How Stress Can Lead Eyewitnesses to Get Things Wrong

Inside Edition security consultant Steve Kardian explained how witnesses' memories of traumatic events can become distorted.

Can stress alter memories of traumatic events? That's what some are wondering after the Houston case of mistaken identity.

Seven-year-old Jazmine Barnes was shot and killed on Dec. 30 as she sat in a car with her family waiting at a traffic light near a Walmart in what's being called a case of mistaken identity. 

Eric Black Jr, 20, was arraigned on a capital murder charge Monday after a police received a tip. Cops say he and another suspect, 24-year-old Larry Woodruff, opened fire on the car with Jazmine and her sisters and mother last month.

But authorities initially feared the shooting was a racially motivated hate crime and released a sketch after Jazmine's sister and other witnesses described the wanted man as white with blue eyes and driving a red pickup truck.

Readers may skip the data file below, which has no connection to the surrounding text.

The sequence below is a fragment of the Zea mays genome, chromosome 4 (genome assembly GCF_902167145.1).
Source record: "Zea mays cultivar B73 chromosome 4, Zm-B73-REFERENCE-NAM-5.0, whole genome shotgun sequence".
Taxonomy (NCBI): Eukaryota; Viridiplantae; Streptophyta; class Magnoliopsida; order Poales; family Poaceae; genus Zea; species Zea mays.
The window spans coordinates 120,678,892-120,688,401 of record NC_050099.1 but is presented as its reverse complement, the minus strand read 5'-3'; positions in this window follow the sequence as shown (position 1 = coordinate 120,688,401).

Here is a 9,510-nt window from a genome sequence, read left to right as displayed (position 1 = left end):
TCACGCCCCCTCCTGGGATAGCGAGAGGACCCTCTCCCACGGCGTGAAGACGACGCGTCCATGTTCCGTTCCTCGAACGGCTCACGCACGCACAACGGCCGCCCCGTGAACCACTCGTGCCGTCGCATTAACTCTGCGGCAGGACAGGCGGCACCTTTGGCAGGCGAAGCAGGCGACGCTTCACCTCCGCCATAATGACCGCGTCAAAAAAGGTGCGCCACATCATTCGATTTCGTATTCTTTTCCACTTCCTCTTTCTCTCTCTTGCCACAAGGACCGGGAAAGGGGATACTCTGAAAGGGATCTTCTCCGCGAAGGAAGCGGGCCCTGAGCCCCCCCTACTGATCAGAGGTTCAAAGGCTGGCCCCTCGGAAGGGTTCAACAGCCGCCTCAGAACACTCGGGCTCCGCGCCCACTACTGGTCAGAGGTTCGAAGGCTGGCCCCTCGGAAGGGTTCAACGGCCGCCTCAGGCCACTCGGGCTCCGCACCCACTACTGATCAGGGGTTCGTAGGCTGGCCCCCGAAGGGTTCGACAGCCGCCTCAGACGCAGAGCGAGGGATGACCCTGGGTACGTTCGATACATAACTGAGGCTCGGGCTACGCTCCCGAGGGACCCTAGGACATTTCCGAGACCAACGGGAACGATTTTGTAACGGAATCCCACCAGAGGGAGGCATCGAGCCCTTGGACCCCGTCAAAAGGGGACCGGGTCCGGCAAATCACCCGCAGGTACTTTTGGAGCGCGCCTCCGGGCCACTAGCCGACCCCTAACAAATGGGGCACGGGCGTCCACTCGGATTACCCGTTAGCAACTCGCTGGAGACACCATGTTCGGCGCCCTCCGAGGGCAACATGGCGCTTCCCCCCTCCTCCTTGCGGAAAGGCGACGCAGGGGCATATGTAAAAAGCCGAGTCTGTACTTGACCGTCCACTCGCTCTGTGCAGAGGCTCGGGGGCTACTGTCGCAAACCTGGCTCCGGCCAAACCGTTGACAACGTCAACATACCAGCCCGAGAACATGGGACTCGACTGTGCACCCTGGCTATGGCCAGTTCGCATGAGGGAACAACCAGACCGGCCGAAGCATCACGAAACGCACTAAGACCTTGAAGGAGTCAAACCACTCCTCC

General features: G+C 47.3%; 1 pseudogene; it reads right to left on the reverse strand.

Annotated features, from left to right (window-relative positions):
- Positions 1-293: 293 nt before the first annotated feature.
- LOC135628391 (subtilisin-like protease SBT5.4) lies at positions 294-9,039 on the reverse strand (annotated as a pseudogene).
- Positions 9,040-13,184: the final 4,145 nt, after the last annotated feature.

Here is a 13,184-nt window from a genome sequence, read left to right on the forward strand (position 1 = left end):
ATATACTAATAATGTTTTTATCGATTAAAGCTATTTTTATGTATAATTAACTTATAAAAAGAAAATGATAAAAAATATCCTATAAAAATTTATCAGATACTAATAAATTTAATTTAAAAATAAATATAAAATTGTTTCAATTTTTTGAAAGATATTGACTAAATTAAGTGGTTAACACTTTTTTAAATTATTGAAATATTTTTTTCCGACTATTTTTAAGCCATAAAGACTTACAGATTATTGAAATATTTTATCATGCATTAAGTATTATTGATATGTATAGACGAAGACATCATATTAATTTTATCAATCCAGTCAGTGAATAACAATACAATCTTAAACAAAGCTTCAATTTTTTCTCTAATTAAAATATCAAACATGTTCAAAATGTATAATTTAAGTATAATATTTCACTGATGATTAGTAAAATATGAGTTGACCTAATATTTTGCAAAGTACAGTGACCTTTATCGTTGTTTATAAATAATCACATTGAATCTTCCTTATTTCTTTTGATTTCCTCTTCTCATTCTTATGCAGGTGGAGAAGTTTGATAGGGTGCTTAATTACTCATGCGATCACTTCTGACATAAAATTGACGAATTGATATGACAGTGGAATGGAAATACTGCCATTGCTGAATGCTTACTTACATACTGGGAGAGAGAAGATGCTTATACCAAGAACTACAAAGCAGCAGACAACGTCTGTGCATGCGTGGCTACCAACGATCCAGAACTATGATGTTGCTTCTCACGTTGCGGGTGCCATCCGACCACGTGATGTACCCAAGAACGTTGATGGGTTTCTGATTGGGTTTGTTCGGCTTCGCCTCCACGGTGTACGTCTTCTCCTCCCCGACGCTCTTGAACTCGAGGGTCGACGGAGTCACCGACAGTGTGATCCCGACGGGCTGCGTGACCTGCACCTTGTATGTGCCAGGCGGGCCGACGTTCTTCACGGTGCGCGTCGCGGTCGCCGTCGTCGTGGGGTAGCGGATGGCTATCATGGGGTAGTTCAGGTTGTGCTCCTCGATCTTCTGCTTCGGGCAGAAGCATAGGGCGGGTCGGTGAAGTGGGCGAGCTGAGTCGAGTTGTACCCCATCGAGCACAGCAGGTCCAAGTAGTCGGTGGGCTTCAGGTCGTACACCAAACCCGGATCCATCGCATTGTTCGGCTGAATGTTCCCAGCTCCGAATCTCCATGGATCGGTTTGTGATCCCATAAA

As it turned out, the suspects arrested looked nothing like the sketch and a red truck was not involved.

Security consultant Steve Kardian, a retired police detective, explained to Inside Edition how trauma can affect recall of certain events. 

“When they heard the shots they turn, they look, they see the red truck leaving, they don’t see the car that was involved,” he explained. 

He said it is “not uncommon” to make a mistake like that. 

“We see that red truck fleeing at a high rate of speed, that's what we remember,” he said. “You don't see the small car they were in, you see the great big truck. Maybe it was loud, it was big. That's what your eyes tune in to.” 

He added that stress could “absolutely” be a factor in the mistake because “it causes things to get distorted. It causes tunnel vision.” 

Hundreds gathered over the weekend for a vigil near the spot where the young girl was killed.